(Full title: Debt: The First 5000 Years)In these very pages, over the last several years, a sufficiently masochistic reader can dig in to find me struggling toward some basic criticisms of the modern study of economics. One of the basic complaints I've raised is that the field which claims to predict human behavior ignores far too much relevant humanity. Rather notably, it assumes away the dynamics of power and control, and as well presents a distorted and jaded view of the positive human motivations by which we estimate value. David Graeber has problems with this too, and he takes it further than I ever would have thought to. The central claim in Debt is that the majority of the economy, for the majority of history, actually arose from these interpersonal relationships and values, and not that truck and barter shuck and jive. The discussion relies less on neatly-tied case studies, or on any ideological paradigm (although he does make ethical judgments), and more on a broadly scoped anthropological and historical understanding of how lives were lived across time, among different classes, in different societies. There's a fair amount of jigsaw work in the earliest examples (as their must be when it comes to understanding very old or remote societies), and like all history, it's qualitative (although admirably inclusive), but holy fuck is it ever refreshing to read someone base his ideas about human economic interaction by observing human interaction, instead of burying it in a mountain of assumption-fudging artificially precise quantitation. The opening bombshell (which I've linked to once or twice) is that, unlike the textbook discussion, there has never been any historical barter economy worthy of note, and that exchange using impersonal coin tended to arrive centuries after institutionalized credit arrangements. Most economic affairs were more typically conducted using a more or less elaborate organization of debts and favors, where members of a community would lend and borrow with varying levels of formality, and with individual cultural character too. It's also observed that community- and family-minded people are motivated by a "baseline communism" (as he cautiously calls it, meaning that at some point, we're all in this together) and tendency for hierarchical organization, most of which tends to get underplayed by the various modern economic theories. Graeber divides the economic history of the globe broadly into pre-monetary times, ancient urban societies and the following imperial ages, the middle ages, and the capitalist era (not failing to speculate on whatever the hell it is we've transitioned into now). In discussing the early development of money, Graeber utilizes what he can in that period of history between writing and coin (the earliest writing known, after all, is ancient Sumerian credit accounting). He also leans heavily here on isolated cultures as they had been encountered and studied by Europeans, and the social and economic ways they reacted to the contact. (It tended to go badly for them.) Precious money-like objects, when actually used, tended to be reserved exclusively for social, human exchange (that is, for the not easily quantifiable--for men to woo women, in most cases), and while tokens have also been frequently used to keep track of debts and favors, this too was built on interpersonal trust and a sense of community. It's a recurring theme that it has historically taken a violent disruption of that social network that to turn these habits into more impersonal varieties of monetary exchange. [As an aside, I think this is an interesting way to consider the evolution of western thought too, and it calls into question some of the things that were left on the table when the select pieces of the canon were going into the sociological scrapbook. Which was the bigger mark that ancient Athens left on the European world? Was its philosophical schools (the rediscovery of Aristotle), or was it the acceptance of slavery and the subjugation of women, right down to the veil (which count be more as an evolutionary initial condition)? Also, I wonder how much resistance there's been in European thought to universalizing human behavior by studying groups of people that Europeans were butchering and enslaving, literally by the boatload. My comic book understanding of the history of philosophy is not really up to the task, and admittedly they didn't know a lot about them yet, but it does seem the colonial-age thinkers argued a lot more with hypothetical primitive people than actual ones.] The basic theme here is in fact a moral one. Slavery (which was rather a sudden concern for some of the African people he mentions), punitive state power, and imperial war were highly correlated with the transition to and away from currency, right up until the modern era. It took a powerful government to make the stuff official, and if there really is intrinsic value to gold, it's that it can be stolen and anonymized. Generally, Graeber writes, the estrangement of debt and finance from human connectedness made the tragedies worse (he doesn't make a more disturbing case than the Conquistadors, who kept at it because of a fucked up finance system that kept those vicious fuckers in debt too--how is the systematic destruction of a civilization more moral than not paying back your sponsors?). Adam Smith's contention that the economic sphere was separate from the human social one (and was in fact to the good), was as radical as it was utterly ahistorical. It's taken a lot of violence to get to the point where that's the default assumption, Graeber notes, and even then, the moral imperatives of debt aren't even equally applied. And really, who's doing more for the world, the one who impoverishes himself in misery to pay off his creditors, or someone who spreads happiness among his family and friends? One interesting aspect of this viewpoint is the picture it makes of the middle ages. Graeber paints a different environment than we usually imagine, in large part because he expands it beyond the borders of violent and backward Europe. But even there, yes, it was indeed horrible in the usual respects, but people were also by most measures unprecedentedly free. Slavery was not reinstituted in any of the world civilizations following the previous imperial age, and (again despite the popular conceptions), regular people were largely left alone by greater powers. The world didn't revert to barter, but it did revert to credit. [And you know, this sort of quiet utopia is pretty close the sort of community relationships that Wendell Berry idealized in rural America too.] It's interesting to point out too, that the closest the world has seen to a free market (that is, an ungoverned one, that still works), was in the Islamic world of this time, which esteemed its merchant-adventurer class, and it succeeded because, according to the author, it was both anti-capitalist (usury was forbidden in spirit and cultural practice), and built on personal trust and community connection. Does it all hold up? Graeber presents a great deal of compelling correlations, and some good causal hypotheses--the arguments for the origin of money are convincing--but now and then I think he goes a little too far. I wasn't quite convinced, for instance, that materialist thought was really generated from contemplating the economic nature of things, although no doubt the ideas of the time got swapped liberally around. The author frequently resorts to etymology (which must be an anthropologist's trick) to showcase various points, and while it's interesting how these thinkers of the time (and Graeber is quite good at linking thinkers to their times) found commonality in the ideas, it still feels like a stretch to state, say, that a sense of mind/body duality arose because coins have two sides. The institutions of the various imperial eras--savery and organized war--that originated coinage and then went hand in hand with it, have in my less expert opinion, much to do with resource availability and population density, and call it an emergent property of urbanization perhaps. For example, I don't think the middle ages would have evolved the Medicis and the Renaissance without coal. It seems an important additional ingredient to universalize our imperial economy (which runs on de-personalized credit) with the ancient ones, but then again, that's just my hobby horse. So far as the utopian qualities of the middle ages or rural subcultures go, I'm skeptical. You don't choose your communities, after all, but you're stuck there. As an alternative to the slavery/coin/military complex, people developed strictly hierarchical societies, a perversion of a different one of the human metrics presented in the book. (And fuck the communism of the rich, anyway.) It seems that history tells us we're left to pick our poison, a tradeoff of one kind of evil for another. Being tied to a small-town underclass is a different sort of hell. Maybe the next age will give us a genuine reimagining of social and economic organization. Here's hoping.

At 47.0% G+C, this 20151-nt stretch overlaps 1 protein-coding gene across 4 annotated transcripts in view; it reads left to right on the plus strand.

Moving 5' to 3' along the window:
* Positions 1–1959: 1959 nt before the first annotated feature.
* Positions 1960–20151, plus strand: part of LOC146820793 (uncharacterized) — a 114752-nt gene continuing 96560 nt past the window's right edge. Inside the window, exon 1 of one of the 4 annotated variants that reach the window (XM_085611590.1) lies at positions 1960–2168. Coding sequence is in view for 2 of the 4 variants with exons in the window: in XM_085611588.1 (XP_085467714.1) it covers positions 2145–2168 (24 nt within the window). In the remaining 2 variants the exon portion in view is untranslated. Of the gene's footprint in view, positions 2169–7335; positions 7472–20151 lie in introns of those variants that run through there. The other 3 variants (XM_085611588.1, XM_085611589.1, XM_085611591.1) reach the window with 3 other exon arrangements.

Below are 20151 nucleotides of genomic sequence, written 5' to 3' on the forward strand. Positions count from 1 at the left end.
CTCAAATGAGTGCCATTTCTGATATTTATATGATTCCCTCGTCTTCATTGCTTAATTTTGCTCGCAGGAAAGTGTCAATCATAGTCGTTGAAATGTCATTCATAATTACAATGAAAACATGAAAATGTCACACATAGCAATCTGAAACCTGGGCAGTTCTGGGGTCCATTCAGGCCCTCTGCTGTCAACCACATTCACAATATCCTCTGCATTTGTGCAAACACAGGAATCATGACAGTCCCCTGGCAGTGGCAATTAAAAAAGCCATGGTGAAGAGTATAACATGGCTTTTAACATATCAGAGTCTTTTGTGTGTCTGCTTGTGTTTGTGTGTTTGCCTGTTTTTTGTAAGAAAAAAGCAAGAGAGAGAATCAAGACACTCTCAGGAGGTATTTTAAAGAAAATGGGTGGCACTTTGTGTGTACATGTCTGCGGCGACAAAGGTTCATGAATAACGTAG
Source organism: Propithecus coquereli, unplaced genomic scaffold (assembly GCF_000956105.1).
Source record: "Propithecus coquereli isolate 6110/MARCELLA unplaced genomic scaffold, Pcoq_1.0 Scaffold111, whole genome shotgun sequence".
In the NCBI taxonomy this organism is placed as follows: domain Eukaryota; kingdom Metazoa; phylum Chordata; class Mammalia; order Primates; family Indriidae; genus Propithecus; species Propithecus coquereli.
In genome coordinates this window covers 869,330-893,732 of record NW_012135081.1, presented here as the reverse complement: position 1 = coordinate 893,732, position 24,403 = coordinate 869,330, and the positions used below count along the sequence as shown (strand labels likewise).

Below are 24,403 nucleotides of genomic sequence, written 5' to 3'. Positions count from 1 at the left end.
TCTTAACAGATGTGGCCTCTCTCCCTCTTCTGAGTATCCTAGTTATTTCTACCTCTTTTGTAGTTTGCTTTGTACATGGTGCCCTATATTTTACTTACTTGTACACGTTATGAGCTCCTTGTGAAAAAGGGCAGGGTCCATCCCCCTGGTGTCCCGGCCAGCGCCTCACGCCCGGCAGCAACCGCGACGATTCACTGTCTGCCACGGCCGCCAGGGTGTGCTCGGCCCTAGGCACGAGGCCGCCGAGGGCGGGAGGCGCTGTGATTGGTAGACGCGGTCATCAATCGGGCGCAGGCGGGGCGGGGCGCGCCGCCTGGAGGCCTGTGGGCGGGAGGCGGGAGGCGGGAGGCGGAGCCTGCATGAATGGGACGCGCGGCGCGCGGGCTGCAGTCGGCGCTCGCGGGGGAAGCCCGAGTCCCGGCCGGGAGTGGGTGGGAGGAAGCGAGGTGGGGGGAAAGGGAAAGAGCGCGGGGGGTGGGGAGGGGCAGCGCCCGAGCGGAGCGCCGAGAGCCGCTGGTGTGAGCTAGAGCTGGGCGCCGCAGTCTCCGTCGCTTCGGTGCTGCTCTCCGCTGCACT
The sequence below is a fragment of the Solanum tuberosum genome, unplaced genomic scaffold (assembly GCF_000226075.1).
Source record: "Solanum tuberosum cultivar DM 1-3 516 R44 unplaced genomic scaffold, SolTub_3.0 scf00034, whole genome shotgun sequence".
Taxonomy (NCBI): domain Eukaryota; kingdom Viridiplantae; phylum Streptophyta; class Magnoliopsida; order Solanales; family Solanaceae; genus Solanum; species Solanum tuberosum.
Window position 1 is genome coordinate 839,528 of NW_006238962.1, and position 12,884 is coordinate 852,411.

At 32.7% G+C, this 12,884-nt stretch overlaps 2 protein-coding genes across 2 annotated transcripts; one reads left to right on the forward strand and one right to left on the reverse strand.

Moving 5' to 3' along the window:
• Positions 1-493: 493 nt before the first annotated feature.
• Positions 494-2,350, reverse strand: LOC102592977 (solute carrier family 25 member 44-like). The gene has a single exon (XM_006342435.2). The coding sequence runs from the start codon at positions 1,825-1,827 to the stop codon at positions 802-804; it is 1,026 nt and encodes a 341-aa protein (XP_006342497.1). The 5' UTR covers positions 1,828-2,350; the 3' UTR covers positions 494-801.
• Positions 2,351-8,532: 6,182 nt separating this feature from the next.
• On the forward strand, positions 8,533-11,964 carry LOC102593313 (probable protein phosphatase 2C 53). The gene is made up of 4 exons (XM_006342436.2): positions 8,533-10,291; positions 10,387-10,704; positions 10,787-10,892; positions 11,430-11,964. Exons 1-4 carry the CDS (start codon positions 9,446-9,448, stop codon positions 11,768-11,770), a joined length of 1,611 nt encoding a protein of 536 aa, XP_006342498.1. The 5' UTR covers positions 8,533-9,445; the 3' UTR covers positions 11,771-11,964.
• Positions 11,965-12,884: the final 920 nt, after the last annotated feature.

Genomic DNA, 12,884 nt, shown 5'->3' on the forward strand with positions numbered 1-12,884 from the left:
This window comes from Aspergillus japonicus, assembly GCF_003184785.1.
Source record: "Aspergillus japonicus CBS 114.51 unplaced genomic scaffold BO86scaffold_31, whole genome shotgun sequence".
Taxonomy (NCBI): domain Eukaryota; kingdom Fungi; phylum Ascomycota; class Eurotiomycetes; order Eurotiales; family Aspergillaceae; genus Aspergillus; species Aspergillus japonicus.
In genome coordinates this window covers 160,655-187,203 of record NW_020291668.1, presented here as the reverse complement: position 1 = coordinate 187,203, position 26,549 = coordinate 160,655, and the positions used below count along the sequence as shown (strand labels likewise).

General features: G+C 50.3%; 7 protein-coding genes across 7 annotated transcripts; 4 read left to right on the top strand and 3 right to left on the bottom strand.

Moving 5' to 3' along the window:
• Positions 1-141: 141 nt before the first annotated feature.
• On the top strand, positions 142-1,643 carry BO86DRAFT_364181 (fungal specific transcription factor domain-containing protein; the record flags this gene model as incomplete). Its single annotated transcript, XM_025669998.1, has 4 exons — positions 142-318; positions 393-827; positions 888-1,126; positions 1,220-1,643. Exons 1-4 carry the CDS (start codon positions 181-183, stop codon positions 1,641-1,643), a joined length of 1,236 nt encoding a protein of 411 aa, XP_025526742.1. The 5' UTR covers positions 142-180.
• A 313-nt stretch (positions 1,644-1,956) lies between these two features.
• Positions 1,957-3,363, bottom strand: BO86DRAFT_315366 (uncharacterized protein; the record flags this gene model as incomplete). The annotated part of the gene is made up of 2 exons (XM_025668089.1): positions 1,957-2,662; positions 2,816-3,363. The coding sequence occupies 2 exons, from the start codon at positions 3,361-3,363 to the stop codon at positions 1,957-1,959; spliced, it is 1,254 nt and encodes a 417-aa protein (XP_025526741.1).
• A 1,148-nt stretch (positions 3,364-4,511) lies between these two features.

John Freeman talks shop with Julian Barnes